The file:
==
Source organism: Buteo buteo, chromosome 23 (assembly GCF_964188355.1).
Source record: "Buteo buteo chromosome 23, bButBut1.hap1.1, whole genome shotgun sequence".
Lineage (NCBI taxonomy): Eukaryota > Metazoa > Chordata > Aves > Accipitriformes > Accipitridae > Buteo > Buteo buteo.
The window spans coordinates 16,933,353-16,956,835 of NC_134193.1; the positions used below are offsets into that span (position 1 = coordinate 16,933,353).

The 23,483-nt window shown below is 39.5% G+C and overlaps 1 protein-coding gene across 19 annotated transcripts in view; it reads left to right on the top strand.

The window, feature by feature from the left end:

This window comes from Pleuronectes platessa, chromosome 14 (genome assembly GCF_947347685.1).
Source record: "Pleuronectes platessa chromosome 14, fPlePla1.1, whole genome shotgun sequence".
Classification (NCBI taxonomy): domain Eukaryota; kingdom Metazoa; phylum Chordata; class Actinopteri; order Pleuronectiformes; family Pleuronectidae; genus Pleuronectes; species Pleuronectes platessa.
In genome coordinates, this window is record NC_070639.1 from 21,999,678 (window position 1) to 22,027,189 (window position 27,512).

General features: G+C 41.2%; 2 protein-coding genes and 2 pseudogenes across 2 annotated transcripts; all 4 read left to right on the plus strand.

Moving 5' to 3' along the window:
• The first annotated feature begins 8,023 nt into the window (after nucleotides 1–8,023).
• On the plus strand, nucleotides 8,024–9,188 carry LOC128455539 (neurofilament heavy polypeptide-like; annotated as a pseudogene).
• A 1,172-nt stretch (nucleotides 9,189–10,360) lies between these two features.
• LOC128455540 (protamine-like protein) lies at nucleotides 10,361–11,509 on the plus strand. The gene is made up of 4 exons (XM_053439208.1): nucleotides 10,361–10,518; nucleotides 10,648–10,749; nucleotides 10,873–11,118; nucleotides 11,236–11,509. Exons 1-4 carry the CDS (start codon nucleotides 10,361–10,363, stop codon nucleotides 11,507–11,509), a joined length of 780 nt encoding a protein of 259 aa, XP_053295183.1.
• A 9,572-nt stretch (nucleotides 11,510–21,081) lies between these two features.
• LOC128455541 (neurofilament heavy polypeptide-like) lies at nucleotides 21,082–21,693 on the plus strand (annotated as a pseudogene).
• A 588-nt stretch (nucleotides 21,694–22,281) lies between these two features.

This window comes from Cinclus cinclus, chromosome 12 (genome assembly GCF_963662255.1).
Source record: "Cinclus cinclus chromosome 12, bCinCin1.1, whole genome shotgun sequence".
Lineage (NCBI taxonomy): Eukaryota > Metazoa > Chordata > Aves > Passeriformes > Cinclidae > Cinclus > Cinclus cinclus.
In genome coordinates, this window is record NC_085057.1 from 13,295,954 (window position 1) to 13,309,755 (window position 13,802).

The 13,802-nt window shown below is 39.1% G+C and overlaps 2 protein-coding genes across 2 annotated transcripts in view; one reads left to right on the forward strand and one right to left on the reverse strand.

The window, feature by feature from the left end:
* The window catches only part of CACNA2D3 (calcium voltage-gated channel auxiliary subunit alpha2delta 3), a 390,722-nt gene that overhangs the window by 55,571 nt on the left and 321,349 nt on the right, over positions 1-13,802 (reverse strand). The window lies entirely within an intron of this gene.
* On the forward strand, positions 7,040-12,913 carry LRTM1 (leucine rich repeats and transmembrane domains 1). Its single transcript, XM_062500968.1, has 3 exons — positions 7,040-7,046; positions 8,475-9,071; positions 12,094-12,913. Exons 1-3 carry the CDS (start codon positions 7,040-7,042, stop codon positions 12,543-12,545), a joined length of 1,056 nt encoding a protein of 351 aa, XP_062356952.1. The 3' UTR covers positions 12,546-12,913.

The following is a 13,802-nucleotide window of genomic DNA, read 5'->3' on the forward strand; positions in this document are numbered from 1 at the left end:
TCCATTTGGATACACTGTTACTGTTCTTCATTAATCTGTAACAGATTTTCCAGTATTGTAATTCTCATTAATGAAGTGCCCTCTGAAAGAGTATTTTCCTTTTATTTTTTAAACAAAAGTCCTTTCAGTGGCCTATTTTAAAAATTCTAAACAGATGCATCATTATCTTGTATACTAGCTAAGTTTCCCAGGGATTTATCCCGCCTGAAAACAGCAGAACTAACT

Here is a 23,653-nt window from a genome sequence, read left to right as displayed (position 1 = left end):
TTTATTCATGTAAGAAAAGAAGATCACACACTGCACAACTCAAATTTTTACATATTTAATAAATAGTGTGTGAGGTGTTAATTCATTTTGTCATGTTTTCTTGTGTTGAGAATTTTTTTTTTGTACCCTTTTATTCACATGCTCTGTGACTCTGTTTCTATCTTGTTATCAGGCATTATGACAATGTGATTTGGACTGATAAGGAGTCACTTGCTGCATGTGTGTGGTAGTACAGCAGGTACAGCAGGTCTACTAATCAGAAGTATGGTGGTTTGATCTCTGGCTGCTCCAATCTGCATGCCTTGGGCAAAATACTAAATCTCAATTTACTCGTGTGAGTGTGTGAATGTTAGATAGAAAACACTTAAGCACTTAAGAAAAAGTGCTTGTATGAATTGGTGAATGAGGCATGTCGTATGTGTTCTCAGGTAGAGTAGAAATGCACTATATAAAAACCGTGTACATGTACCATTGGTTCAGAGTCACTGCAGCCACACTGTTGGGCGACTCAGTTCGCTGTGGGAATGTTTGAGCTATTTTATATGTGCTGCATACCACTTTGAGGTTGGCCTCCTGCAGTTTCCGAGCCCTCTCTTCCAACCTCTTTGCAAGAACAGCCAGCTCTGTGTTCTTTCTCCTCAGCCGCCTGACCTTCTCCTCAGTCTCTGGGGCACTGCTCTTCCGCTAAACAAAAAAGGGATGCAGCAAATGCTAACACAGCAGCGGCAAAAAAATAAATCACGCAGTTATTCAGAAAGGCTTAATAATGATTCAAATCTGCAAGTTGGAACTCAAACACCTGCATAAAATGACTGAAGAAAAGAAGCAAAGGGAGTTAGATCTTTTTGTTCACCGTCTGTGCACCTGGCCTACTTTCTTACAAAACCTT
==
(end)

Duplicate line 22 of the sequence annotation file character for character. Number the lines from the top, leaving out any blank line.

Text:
Lineage (NCBI taxonomy): Eukaryota > Metazoa > Chordata > Aves > Passeriformes > Cinclidae > Cinclus > Cinclus cinclus.